I have once again inexplicably found myself drawn to watching Love Island on ITV2. In between trying to translate what "pied" and "mugged off" means I am also baffled by the men's shortest of shorts and the girls pointed nail extensions which require no place around a swimming pool and one wonders how they wipe their bleached bum holes?
But mainly what I am thinking is? Jeez dating in the 90's was SO MUCH EASIER. Without the creation of social media, hell we didn't even have a mobile phone, life was simpler. Rejection was private. And the only mugging off was a nice cup of tea awkwardly with your current boyf's parents whilst you waited for them to get ready to go out (putting on clean jeans, not painting on their huge eyebrows).
Asking Someone Out
We. Had to. Gasp. Speak to each other! It may be over a drunken £1 a shot night out at uni or at a house party. I also remember writing a little note that was sent with another lad to my hearts desire with my phone number on. My home phone number. Which could have resulted in the terrifying...
...Fear of Parents Answering the Phone
If you wanted to phone a boy. Or vice versa there was the utter horror that their parents may in fact answer. At one point my sister and I would fight for who would be in charge of the phone after 6pm. All calls had to wait till then as it was cheaper. Not free like nowadays. Just a bit cheaper. Hour long sweet nothings were interrupted by my Mother walking past me on the stairs glaring every ten minutes, my Dad shouting I had been on the phone long enough. And my sister awaiting fuming for "her turn".
"Let's meet outside Marks and Spencer's at 8pm". "OK!" That was it. There was no tagging anyone in on social media. No "where the f*ck are you?" texts. No snap chatting (which to be honest I have no clue what that means) on the bus. We didn't Instagram our shoes. You waited for your boyfriend at the time to arrive. And then you waited a bit more. And a bit longer...
Never Ending Waiting
...And then? You went to the nearest phone box and had to make the dreaded "I'm sorry Mrs Smith. But has Tom left yet?". The answer you wanted was "oh yes he's just going to be a bit late". The answer you didn't want was "oh is he not there yet? He left two hours ago!". Which meant sit and wait. Or leave not knowing till tomorrow if he ever arrived. As you couldn't phone the home phone past 9pm!! Parents didn't like that. It was the rule.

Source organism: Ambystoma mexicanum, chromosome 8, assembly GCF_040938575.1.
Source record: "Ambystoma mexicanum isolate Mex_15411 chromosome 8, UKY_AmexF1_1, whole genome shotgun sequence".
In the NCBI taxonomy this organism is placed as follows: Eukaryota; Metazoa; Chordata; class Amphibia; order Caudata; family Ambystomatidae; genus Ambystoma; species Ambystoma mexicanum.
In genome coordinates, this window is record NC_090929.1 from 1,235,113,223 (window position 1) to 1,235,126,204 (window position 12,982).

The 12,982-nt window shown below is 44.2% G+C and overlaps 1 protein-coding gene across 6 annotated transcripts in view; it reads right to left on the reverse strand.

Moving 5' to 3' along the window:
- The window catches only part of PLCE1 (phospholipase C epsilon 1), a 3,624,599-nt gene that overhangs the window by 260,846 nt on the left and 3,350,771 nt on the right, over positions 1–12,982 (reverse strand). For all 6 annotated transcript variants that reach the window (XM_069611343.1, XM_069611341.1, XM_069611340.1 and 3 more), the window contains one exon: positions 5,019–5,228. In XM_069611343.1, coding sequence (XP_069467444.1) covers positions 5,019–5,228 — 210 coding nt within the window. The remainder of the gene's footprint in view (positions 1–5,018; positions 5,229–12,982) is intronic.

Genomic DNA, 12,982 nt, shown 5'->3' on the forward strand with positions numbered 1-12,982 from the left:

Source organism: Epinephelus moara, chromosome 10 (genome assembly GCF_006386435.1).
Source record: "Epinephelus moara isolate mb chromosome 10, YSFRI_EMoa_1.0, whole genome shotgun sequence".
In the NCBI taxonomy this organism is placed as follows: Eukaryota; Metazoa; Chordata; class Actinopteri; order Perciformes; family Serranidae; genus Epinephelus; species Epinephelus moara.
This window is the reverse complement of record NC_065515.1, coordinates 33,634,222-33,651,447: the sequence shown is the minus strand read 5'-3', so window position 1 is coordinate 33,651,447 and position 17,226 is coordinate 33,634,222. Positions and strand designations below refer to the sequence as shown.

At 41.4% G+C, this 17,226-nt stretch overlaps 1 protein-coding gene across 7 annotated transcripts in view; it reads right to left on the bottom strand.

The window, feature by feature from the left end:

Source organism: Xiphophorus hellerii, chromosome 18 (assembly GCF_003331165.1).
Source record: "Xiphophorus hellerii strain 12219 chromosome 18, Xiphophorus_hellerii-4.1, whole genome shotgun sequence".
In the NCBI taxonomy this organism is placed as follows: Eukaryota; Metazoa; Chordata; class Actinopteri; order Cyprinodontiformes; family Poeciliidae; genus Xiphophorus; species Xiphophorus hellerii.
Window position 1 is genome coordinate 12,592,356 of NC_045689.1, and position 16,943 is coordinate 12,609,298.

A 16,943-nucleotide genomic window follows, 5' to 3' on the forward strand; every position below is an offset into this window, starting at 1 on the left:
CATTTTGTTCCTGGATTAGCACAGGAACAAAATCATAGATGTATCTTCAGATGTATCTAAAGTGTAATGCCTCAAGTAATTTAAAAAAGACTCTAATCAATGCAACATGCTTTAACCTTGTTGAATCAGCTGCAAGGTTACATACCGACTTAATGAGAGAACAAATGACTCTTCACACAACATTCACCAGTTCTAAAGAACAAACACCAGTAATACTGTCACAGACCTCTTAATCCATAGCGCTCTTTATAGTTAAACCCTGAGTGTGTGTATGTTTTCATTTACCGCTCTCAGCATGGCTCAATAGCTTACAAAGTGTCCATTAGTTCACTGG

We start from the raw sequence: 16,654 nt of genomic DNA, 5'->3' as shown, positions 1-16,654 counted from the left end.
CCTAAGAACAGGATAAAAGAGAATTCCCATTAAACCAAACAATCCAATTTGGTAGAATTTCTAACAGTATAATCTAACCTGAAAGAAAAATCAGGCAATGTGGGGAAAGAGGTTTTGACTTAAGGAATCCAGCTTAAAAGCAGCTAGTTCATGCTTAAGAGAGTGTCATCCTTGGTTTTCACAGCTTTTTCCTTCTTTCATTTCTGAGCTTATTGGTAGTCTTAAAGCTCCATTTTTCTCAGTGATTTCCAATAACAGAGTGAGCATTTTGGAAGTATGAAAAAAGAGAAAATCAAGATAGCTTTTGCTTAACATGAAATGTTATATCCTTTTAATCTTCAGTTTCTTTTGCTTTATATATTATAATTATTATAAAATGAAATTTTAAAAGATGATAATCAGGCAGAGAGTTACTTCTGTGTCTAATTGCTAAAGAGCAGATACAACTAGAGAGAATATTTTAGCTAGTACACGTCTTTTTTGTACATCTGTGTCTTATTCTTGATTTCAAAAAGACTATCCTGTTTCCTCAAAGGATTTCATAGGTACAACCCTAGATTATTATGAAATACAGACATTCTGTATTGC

You Made It!
So he arrived at Marks and Sparks just after 8pm and then you spent a blissful evening doing whatever with your new chap. And it really was whatever. No one knew where you went. What you were doing. Where you were. You knew your rents expected you in at some point that night but there were no texts. You could take out a huge clunky camera but the selfie never existed. Bar the time you snogged in a photo booth. Realising when they came out you looked quite, quite ugly when you kissed.
As with most relationships you have between 16 and your early 20s. They are short lived. Not destined to last. Unless you are very lucky. So much like today, dumping was rife. But about as public as it gets was being dumped on a night out. Or in a train station (now that was brutal). And that was it. Sure you may bump into them on another evening out with friends or heard on the grapevine they were snogging someone else in your sixth form.
There were no bitter tweets sent, we weren't tagged in any Instagrams of 'the ex' pouting with a group of other girls. You couldn't stalk them on Facebook watching every 'check in' and having a little bit of your soul destroyed each time. You just moved onto the next lad. Maybe even a friend of your former boyf. There didn't seem to be 'lad code' or 'bros before hos'. It was anything goes! As long as you didn't call their home phone past 9pm.
I'm a little bit sad there isn't a bit more photographic evidence of my late teens and early 20s as I was four stone lighter and often went out without a bra on without them flapping around my knees. But I am glad that no one will ever get to witness the time I was was left stood crushed in New Street Station, dumped, weeping under the departures board. Braless and thin.
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